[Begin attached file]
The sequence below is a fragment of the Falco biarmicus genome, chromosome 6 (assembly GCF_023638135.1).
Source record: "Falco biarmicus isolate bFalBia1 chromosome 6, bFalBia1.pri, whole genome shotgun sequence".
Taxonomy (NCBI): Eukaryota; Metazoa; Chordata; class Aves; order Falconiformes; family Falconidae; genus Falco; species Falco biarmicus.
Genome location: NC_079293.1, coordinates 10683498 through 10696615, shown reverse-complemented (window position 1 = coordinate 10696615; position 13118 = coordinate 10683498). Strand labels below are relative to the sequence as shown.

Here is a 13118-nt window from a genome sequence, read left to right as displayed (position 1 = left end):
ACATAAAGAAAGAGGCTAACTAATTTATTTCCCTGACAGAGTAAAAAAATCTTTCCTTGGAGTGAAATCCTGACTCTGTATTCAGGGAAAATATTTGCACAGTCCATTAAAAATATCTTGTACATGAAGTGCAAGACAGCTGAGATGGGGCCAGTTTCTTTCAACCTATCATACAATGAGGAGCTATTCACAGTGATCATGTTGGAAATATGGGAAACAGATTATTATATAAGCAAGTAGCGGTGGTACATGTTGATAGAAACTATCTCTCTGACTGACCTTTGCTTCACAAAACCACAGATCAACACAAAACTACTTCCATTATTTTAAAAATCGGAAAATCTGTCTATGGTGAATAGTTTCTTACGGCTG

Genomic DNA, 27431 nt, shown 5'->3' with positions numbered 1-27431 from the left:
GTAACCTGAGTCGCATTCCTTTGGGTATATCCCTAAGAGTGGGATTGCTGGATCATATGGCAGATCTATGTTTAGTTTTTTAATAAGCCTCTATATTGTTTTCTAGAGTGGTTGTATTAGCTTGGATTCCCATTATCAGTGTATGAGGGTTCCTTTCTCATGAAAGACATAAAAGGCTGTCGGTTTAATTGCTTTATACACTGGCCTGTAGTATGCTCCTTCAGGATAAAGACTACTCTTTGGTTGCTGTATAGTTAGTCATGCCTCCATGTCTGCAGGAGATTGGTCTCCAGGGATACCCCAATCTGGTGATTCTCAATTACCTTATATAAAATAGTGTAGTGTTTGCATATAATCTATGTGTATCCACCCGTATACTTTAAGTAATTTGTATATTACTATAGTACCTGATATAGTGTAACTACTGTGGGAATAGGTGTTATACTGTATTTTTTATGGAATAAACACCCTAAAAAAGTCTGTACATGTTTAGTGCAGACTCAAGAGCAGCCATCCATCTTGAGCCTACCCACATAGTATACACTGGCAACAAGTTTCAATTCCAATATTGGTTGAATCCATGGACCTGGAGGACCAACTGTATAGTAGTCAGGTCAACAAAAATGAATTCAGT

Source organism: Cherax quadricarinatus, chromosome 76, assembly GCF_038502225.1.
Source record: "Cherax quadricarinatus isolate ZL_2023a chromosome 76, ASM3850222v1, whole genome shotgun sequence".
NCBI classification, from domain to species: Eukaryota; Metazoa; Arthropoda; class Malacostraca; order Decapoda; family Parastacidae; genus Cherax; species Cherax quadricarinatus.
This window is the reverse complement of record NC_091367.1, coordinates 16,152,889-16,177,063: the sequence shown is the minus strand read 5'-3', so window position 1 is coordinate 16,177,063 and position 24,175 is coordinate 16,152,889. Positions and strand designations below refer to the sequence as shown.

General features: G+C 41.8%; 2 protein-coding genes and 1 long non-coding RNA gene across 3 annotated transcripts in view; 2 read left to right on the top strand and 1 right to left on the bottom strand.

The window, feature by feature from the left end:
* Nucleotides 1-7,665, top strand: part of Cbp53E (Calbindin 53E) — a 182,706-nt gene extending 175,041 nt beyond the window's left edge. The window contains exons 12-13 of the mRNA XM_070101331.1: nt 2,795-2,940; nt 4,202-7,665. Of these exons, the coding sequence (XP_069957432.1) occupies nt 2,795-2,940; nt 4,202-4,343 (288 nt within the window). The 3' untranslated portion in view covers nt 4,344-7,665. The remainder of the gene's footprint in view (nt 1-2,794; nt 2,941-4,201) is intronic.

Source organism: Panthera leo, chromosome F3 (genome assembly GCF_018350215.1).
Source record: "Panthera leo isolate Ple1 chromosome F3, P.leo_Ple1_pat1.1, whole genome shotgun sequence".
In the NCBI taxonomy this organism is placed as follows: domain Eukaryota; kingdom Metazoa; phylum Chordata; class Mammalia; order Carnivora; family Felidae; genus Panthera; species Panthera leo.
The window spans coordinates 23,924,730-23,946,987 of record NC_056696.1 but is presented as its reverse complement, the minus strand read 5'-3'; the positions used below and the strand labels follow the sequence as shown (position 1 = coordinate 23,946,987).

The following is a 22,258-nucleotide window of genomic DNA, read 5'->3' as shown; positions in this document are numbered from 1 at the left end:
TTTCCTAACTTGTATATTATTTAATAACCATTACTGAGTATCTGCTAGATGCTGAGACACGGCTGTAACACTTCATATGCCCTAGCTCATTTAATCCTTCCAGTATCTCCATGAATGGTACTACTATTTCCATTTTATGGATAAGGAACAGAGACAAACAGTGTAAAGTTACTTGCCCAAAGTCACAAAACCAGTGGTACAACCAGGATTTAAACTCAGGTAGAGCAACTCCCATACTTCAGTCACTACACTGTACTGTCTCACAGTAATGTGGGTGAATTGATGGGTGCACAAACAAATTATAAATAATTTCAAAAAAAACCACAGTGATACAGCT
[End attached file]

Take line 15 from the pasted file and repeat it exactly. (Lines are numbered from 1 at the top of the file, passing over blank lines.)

* Nucleotides 1-7,665, top strand: part of Cbp53E (Calbindin 53E) — a 182,706-nt gene extending 175,041 nt beyond the window's left edge. The window contains exons 12-13 of the mRNA XM_070101331.1: nt 2,795-2,940; nt 4,202-7,665. Of these exons, the coding sequence (XP_069957432.1) occupies nt 2,795-2,940; nt 4,202-4,343 (288 nt within the window). The 3' untranslated portion in view covers nt 4,344-7,665. The remainder of the gene's footprint in view (nt 1-2,794; nt 2,941-4,201) is intronic.